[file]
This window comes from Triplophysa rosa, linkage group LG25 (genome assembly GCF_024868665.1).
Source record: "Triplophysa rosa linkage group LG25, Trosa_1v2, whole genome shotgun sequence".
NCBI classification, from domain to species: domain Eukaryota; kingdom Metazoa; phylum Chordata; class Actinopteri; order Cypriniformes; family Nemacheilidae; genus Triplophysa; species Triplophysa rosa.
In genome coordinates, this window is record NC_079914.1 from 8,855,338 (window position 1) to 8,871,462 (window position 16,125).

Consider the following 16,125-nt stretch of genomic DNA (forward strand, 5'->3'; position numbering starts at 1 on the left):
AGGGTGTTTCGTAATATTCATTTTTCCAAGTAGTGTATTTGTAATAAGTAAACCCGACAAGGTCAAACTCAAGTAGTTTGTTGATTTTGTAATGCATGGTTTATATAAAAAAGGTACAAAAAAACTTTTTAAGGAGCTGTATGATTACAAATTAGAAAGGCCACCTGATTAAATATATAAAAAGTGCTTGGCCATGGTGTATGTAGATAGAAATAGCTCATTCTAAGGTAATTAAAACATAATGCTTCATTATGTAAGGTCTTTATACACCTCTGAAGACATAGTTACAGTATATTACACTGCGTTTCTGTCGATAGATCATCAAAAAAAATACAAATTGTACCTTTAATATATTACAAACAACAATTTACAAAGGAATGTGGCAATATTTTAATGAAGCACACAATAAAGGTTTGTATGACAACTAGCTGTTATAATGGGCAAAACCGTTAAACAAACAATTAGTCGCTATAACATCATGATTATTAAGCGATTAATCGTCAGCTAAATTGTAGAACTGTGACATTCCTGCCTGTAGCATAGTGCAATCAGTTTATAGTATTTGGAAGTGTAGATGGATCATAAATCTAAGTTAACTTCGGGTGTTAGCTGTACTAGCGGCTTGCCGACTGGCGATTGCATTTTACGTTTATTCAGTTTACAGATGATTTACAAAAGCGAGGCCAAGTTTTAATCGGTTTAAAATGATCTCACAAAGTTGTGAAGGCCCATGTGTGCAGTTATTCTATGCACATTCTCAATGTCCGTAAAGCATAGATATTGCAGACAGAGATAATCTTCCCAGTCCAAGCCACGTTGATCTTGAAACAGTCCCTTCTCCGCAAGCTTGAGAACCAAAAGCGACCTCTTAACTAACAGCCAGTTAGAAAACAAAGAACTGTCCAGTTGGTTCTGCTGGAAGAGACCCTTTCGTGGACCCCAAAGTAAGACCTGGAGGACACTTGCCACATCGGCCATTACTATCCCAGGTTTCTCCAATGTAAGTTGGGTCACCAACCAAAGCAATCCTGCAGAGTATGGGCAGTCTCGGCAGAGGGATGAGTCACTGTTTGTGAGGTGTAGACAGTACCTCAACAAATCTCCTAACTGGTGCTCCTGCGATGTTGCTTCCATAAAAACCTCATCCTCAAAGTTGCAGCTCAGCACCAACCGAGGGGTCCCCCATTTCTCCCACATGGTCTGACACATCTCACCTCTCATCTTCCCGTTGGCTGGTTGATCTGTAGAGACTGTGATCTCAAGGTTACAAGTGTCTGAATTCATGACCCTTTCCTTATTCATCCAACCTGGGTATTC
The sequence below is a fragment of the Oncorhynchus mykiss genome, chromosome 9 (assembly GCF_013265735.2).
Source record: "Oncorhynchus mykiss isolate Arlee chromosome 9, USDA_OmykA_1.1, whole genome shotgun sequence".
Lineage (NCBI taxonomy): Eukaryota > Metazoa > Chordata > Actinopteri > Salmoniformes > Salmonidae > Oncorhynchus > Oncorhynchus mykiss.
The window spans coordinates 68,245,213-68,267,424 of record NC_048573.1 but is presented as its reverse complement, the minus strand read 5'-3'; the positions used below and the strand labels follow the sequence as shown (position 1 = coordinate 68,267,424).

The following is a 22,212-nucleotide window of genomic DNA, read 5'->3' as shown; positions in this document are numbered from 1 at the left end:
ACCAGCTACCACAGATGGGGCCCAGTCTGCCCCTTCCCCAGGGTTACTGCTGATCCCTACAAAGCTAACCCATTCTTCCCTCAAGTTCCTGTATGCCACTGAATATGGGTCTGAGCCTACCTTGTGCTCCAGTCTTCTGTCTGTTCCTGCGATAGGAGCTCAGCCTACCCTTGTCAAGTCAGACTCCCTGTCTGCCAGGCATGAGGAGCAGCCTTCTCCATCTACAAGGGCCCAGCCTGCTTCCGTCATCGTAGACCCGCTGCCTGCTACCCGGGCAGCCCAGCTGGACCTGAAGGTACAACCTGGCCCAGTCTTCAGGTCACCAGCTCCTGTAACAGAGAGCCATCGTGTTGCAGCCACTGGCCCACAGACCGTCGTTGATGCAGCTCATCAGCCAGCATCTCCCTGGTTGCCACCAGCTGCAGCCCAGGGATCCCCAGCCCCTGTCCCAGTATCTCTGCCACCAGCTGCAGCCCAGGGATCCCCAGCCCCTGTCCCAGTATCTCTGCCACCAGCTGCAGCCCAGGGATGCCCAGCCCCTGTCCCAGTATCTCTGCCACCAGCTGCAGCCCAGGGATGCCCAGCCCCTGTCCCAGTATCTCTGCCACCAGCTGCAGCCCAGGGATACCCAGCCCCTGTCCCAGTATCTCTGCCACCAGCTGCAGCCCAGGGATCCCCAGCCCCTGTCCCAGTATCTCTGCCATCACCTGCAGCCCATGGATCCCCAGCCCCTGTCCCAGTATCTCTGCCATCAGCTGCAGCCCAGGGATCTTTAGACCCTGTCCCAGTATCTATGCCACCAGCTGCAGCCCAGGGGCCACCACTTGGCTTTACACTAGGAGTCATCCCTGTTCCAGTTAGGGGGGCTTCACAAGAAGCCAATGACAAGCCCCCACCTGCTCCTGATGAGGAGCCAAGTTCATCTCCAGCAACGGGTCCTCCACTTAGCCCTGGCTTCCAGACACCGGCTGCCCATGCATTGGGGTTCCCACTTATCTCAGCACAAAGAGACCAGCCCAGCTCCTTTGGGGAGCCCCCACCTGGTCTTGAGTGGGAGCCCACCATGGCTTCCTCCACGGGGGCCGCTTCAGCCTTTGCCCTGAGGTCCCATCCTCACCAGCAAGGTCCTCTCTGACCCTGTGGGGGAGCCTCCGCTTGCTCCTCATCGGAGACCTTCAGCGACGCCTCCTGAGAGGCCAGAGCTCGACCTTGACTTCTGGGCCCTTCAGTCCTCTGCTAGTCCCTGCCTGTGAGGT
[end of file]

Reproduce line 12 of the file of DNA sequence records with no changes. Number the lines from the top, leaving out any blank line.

ACCAGCTACCACAGATGGGGCCCAGTCTGCCCCTTCCCCAGGGTTACTGCTGATCCCTACAAAGCTAACCCATTCTTCCCTCAAGTTCCTGTATGCCACTGAATATGGGTCTGAGCCTACCTTGTGCTCCAGTCTTCTGTCTGTTCCTGCGATAGGAGCTCAGCCTACCCTTGTCAAGTCAGACTCCCTGTCTGCCAGGCATGAGGAGCAGCCTTCTCCATCTACAAGGGCCCAGCCTGCTTCCGTCATCGTAGACCCGCTGCCTGCTACCCGGGCAGCCCAGCTGGACCTGAAGGTACAACCTGGCCCAGTCTTCAGGTCACCAGCTCCTGTAACAGAGAGCCATCGTGTTGCAGCCACTGGCCCACAGACCGTCGTTGATGCAGCTCATCAGCCAGCATCTCCCTGGTTGCCACCAGCTGCAGCCCAGGGATCCCCAGCCCCTGTCCCAGTATCTCTGCCACCAGCTGCAGCCCAGGGATCCCCAGCCCCTGTCCCAGTATCTCTGCCACCAGCTGCAGCCCAGGGATGCCCAGCCCCTGTCCCAGTATCTCTGCCACCAGCTGCAGCCCAGGGATGCCCAGCCCCTGTCCCAGTATCTCTGCCACCAGCTGCAGCCCAGGGATACCCAGCCCCTGTCCCAGTATCTCTGCCACCAGCTGCAGCCCAGGGATCCCCAGCCCCTGTCCCAGTATCTCTGCCATCACCTGCAGCCCATGGATCCCCAGCCCCTGTCCCAGTATCTCTGCCATCAGCTGCAGCCCAGGGATCTTTAGACCCTGTCCCAGTATCTATGCCACCAGCTGCAGCCCAGGGGCCACCACTTGGCTTTACACTAGGAGTCATCCCTGTTCCAGTTAGGGGGGCTTCACAAGAAGCCAATGACAAGCCCCCACCTGCTCCTGATGAGGAGCCAAGTTCATCTCCAGCAACGGGTCCTCCACTTAGCCCTGGCTTCCAGACACCGGCTGCCCATGCATTGGGGTTCCCACTTATCTCAGCACAAAGAGACCAGCCCAGCTCCTTTGGGGAGCCCCCACCTGGTCTTGAGTGGGAGCCCACCATGGCTTCCTCCACGGGGGCCGCTTCAGCCTTTGCCCTGAGGTCCCATCCTCACCAGCAAGGTCCTCTCTGACCCTGTGGGGGAGCCTCCGCTTGCTCCTCATCGGAGACCTTCAGCGACGCCTCCTGAGAGGCCAGAGCTCGACCTTGACTTCTGGGCCCTTCAGTCCTCTGCTAGTCCCTGCCTGTGAGGT